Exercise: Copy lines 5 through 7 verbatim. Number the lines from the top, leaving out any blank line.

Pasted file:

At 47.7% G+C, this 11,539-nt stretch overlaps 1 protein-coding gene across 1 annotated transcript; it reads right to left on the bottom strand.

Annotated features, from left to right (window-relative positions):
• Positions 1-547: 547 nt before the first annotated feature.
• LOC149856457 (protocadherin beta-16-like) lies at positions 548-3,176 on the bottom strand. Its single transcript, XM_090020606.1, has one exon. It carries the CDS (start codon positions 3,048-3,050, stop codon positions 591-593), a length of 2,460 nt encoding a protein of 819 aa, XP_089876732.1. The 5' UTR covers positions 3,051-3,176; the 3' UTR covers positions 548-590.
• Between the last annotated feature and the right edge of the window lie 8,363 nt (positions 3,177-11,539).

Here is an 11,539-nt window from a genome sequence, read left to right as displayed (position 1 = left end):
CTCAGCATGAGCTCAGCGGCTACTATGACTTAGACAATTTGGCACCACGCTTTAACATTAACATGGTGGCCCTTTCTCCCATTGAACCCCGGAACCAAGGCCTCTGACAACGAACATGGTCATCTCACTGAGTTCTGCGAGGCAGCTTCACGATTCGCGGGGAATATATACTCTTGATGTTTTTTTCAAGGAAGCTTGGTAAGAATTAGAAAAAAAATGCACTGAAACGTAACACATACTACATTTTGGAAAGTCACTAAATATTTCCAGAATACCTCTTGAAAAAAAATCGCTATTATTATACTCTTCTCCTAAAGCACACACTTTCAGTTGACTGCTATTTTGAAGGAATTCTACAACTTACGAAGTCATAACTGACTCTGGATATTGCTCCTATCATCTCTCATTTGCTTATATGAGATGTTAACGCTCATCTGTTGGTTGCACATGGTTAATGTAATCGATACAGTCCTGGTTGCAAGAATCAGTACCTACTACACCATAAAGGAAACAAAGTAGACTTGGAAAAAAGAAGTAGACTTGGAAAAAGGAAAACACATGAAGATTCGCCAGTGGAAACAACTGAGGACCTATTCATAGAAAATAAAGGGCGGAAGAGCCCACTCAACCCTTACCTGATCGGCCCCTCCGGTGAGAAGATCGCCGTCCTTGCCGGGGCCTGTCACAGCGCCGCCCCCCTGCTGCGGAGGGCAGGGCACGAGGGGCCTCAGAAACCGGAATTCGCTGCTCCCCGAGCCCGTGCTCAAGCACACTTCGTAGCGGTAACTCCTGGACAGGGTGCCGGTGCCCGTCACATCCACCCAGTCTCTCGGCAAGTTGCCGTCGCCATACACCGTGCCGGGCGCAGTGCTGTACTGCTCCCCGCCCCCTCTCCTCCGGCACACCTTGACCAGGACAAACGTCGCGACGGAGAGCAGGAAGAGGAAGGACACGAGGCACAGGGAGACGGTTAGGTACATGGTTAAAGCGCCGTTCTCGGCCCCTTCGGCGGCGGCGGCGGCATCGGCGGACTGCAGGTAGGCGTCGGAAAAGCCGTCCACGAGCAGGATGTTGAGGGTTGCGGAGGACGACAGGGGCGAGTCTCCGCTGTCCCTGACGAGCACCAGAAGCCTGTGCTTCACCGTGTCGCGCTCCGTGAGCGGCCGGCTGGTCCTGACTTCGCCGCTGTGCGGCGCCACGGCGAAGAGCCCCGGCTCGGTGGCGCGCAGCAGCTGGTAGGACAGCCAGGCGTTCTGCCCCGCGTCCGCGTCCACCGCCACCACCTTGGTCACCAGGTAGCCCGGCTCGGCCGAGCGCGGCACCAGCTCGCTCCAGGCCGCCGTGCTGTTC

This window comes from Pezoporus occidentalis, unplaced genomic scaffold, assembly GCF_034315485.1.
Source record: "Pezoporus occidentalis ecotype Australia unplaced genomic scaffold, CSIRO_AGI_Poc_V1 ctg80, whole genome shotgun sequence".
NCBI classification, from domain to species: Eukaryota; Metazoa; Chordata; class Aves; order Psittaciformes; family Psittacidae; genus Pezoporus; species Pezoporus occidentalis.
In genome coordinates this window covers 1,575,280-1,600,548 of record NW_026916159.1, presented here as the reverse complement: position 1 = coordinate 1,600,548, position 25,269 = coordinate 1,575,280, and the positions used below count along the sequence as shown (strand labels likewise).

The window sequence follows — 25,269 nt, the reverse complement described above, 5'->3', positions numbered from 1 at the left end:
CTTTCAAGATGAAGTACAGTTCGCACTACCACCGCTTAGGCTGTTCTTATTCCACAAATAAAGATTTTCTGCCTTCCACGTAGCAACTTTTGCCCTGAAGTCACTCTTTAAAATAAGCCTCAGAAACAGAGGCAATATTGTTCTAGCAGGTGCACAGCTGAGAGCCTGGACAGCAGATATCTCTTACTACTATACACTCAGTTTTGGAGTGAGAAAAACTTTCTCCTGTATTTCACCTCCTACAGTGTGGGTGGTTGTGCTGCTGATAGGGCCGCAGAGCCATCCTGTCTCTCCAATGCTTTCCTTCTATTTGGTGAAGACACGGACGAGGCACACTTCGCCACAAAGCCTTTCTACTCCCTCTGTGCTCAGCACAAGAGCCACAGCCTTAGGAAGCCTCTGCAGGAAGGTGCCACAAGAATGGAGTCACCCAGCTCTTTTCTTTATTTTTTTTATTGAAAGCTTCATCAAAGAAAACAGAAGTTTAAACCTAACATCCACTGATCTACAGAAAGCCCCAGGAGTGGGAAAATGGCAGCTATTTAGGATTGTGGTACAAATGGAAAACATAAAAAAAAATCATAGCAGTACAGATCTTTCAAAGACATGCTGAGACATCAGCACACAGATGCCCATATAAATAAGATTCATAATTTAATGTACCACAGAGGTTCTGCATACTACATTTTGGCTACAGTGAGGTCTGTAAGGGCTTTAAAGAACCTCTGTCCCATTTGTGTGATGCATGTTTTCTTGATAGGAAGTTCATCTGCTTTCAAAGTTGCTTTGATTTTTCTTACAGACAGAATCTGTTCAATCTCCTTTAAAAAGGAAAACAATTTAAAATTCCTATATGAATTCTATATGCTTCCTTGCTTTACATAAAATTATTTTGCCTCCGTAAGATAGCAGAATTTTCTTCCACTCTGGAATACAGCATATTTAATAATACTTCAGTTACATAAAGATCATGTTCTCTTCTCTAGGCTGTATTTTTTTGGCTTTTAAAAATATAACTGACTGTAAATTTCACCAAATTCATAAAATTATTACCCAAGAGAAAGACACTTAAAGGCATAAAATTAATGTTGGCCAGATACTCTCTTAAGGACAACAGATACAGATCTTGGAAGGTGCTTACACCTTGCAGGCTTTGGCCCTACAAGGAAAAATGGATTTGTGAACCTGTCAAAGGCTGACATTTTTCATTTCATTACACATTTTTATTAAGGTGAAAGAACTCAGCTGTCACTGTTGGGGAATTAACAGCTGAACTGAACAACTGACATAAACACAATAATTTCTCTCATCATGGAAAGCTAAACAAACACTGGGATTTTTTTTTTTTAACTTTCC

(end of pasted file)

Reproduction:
• Between the last annotated feature and the right edge of the window lie 8,363 nt (positions 3,177-11,539).

Here is an 11,539-nt window from a genome sequence, read left to right as displayed (position 1 = left end):
CTCAGCATGAGCTCAGCGGCTACTATGACTTAGACAATTTGGCACCACGCTTTAACATTAACATGGTGGCCCTTTCTCCCATTGAACCCCGGAACCAAGGCCTCTGACAACGAACATGGTCATCTCACTGAGTTCTGCGAGGCAGCTTCACGATTCGCGGGGAATATATACTCTTGATGTTTTTTTCAAGGAAGCTTGGTAAGAATTAGAAAAAAAATGCACTGAAACGTAACACATACTACATTTTGGAAAGTCACTAAATATTTCCAGAATACCTCTTGAAAAAAAATCGCTATTATTATACTCTTCTCCTAAAGCACACACTTTCAGTTGACTGCTATTTTGAAGGAATTCTACAACTTACGAAGTCATAACTGACTCTGGATATTGCTCCTATCATCTCTCATTTGCTTATATGAGATGTTAACGCTCATCTGTTGGTTGCACATGGTTAATGTAATCGATACAGTCCTGGTTGCAAGAATCAGTACCTACTACACCATAAAGGAAACAAAGTAGACTTGGAAAAAAGAAGTAGACTTGGAAAAAGGAAAACACATGAAGATTCGCCAGTGGAAACAACTGAGGACCTATTCATAGAAAATAAAGGGCGGAAGAGCCCACTCAACCCTTACCTGATCGGCCCCTCCGGTGAGAAGATCGCCGTCCTTGCCGGGGCCTGTCACAGCGCCGCCCCCCTGCTGCGGAGGGCAGGGCACGAGGGGCCTCAGAAACCGGAATTCGCTGCTCCCCGAGCCCGTGCTCAAGCACACTTCGTAGCGGTAACTCCTGGACAGGGTGCCGGTGCCCGTCACATCCACCCAGTCTCTCGGCAAGTTGCCGTCGCCATACACCGTGCCGGGCGCAGTGCTGTACTGCTCCCCGCCCCCTCTCCTCCGGCACACCTTGACCAGGACAAACGTCGCGACGGAGAGCAGGAAGAGGAAGGACACGAGGCACAGGGAGACGGTTAGGTACATGGTTAAAGCGCCGTTCTCGGCCCCTTCGGCGGCGGCGGCGGCATCGGCGGACTGCAGGTAGGCGTCGGAAAAGCCGTCCACGAGCAGGATGTTGAGGGTTGCGGAGGACGACAGGGGCGAGTCTCCGCTGTCCCTGACGAGCACCAGAAGCCTGTGCTTCACCGTGTCGCGCTCCGTGAGCGGCCGGCTGGTCCTGACTTCGCCGCTGTGCGGCGCCACGGCGAAGAGCCCCGGCTCGGTGGCGCGCAGCAGCTGGTAGGACAGCCAGGCGTTCTGCCCCGCGTCCGCGTCCACCGCCACCACCTTGGTCACCAGGTAGCCCGGCTCGGCCGAGCGCGGCACCAGCTCGCTCCAGGCCGCCGTGCTGTTC